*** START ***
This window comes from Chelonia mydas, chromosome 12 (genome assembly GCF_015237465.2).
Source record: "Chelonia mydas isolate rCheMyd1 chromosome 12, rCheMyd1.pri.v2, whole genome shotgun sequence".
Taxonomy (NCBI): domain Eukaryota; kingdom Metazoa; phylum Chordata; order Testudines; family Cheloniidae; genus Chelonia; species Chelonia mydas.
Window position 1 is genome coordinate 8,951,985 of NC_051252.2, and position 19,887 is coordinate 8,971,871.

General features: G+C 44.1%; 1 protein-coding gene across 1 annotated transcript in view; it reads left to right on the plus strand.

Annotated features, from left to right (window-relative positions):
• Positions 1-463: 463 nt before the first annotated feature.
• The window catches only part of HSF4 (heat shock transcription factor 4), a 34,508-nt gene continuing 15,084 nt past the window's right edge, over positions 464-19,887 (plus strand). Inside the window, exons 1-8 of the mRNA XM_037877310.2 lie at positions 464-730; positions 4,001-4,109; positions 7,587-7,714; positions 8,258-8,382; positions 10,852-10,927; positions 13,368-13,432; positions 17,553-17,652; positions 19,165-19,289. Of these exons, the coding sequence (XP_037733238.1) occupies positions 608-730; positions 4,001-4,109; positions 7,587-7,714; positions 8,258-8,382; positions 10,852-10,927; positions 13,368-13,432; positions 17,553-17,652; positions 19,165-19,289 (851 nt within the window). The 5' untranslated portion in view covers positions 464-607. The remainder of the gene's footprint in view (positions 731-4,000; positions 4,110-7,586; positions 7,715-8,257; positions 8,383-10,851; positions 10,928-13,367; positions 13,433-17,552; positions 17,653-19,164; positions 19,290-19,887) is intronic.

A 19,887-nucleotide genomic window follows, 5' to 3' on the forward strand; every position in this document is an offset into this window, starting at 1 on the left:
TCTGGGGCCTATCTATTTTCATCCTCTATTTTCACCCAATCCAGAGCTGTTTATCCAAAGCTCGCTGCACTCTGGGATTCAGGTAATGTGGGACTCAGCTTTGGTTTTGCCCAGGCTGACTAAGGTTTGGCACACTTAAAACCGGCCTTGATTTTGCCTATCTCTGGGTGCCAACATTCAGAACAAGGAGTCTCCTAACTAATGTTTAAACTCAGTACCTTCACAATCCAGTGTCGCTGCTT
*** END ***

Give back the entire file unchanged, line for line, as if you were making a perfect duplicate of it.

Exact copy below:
This window comes from Chelonia mydas, chromosome 12 (genome assembly GCF_015237465.2).
Source record: "Chelonia mydas isolate rCheMyd1 chromosome 12, rCheMyd1.pri.v2, whole genome shotgun sequence".
Taxonomy (NCBI): domain Eukaryota; kingdom Metazoa; phylum Chordata; order Testudines; family Cheloniidae; genus Chelonia; species Chelonia mydas.
Window position 1 is genome coordinate 8,951,985 of NC_051252.2, and position 19,887 is coordinate 8,971,871.

General features: G+C 44.1%; 1 protein-coding gene across 1 annotated transcript in view; it reads left to right on the plus strand.

Annotated features, from left to right (window-relative positions):
• Positions 1-463: 463 nt before the first annotated feature.
• The window catches only part of HSF4 (heat shock transcription factor 4), a 34,508-nt gene continuing 15,084 nt past the window's right edge, over positions 464-19,887 (plus strand). Inside the window, exons 1-8 of the mRNA XM_037877310.2 lie at positions 464-730; positions 4,001-4,109; positions 7,587-7,714; positions 8,258-8,382; positions 10,852-10,927; positions 13,368-13,432; positions 17,553-17,652; positions 19,165-19,289. Of these exons, the coding sequence (XP_037733238.1) occupies positions 608-730; positions 4,001-4,109; positions 7,587-7,714; positions 8,258-8,382; positions 10,852-10,927; positions 13,368-13,432; positions 17,553-17,652; positions 19,165-19,289 (851 nt within the window). The 5' untranslated portion in view covers positions 464-607. The remainder of the gene's footprint in view (positions 731-4,000; positions 4,110-7,586; positions 7,715-8,257; positions 8,383-10,851; positions 10,928-13,367; positions 13,433-17,552; positions 17,653-19,164; positions 19,290-19,887) is intronic.

A 19,887-nucleotide genomic window follows, 5' to 3' on the forward strand; every position in this document is an offset into this window, starting at 1 on the left:
TCTGGGGCCTATCTATTTTCATCCTCTATTTTCACCCAATCCAGAGCTGTTTATCCAAAGCTCGCTGCACTCTGGGATTCAGGTAATGTGGGACTCAGCTTTGGTTTTGCCCAGGCTGACTAAGGTTTGGCACACTTAAAACCGGCCTTGATTTTGCCTATCTCTGGGTGCCAACATTCAGAACAAGGAGTCTCCTAACTAATGTTTAAACTCAGTACCTTCACAATCCAGTGTCGCTGCTT